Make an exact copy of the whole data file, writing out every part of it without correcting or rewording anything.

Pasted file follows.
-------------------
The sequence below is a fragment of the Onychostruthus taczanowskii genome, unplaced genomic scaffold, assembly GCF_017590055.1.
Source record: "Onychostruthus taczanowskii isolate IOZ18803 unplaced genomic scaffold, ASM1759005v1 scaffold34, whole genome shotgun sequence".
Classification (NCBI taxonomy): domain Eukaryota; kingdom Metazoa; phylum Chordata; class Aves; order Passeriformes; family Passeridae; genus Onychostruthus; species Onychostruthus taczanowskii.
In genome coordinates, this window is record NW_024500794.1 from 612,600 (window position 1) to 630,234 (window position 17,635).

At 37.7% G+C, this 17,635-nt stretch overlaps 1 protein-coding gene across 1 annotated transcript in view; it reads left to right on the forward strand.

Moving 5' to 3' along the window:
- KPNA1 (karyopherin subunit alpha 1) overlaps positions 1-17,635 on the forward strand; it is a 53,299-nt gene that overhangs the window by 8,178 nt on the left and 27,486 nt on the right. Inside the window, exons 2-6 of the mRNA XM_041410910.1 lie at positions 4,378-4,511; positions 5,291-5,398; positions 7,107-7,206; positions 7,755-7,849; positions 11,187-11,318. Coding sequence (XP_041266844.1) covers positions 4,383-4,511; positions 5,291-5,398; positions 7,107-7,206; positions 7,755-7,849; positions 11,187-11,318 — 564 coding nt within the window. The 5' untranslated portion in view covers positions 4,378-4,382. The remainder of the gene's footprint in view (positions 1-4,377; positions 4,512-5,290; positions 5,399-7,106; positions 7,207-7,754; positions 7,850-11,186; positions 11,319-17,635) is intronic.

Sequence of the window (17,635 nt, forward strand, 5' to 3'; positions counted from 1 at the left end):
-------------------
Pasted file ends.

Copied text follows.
The sequence below is a fragment of the Onychostruthus taczanowskii genome, unplaced genomic scaffold, assembly GCF_017590055.1.
Source record: "Onychostruthus taczanowskii isolate IOZ18803 unplaced genomic scaffold, ASM1759005v1 scaffold34, whole genome shotgun sequence".
Classification (NCBI taxonomy): domain Eukaryota; kingdom Metazoa; phylum Chordata; class Aves; order Passeriformes; family Passeridae; genus Onychostruthus; species Onychostruthus taczanowskii.
In genome coordinates, this window is record NW_024500794.1 from 612,600 (window position 1) to 630,234 (window position 17,635).

At 37.7% G+C, this 17,635-nt stretch overlaps 1 protein-coding gene across 1 annotated transcript in view; it reads left to right on the forward strand.

Moving 5' to 3' along the window:
- KPNA1 (karyopherin subunit alpha 1) overlaps positions 1-17,635 on the forward strand; it is a 53,299-nt gene that overhangs the window by 8,178 nt on the left and 27,486 nt on the right. Inside the window, exons 2-6 of the mRNA XM_041410910.1 lie at positions 4,378-4,511; positions 5,291-5,398; positions 7,107-7,206; positions 7,755-7,849; positions 11,187-11,318. Coding sequence (XP_041266844.1) covers positions 4,383-4,511; positions 5,291-5,398; positions 7,107-7,206; positions 7,755-7,849; positions 11,187-11,318 — 564 coding nt within the window. The 5' untranslated portion in view covers positions 4,378-4,382. The remainder of the gene's footprint in view (positions 1-4,377; positions 4,512-5,290; positions 5,399-7,106; positions 7,207-7,754; positions 7,850-11,186; positions 11,319-17,635) is intronic.

Sequence of the window (17,635 nt, forward strand, 5' to 3'; positions counted from 1 at the left end):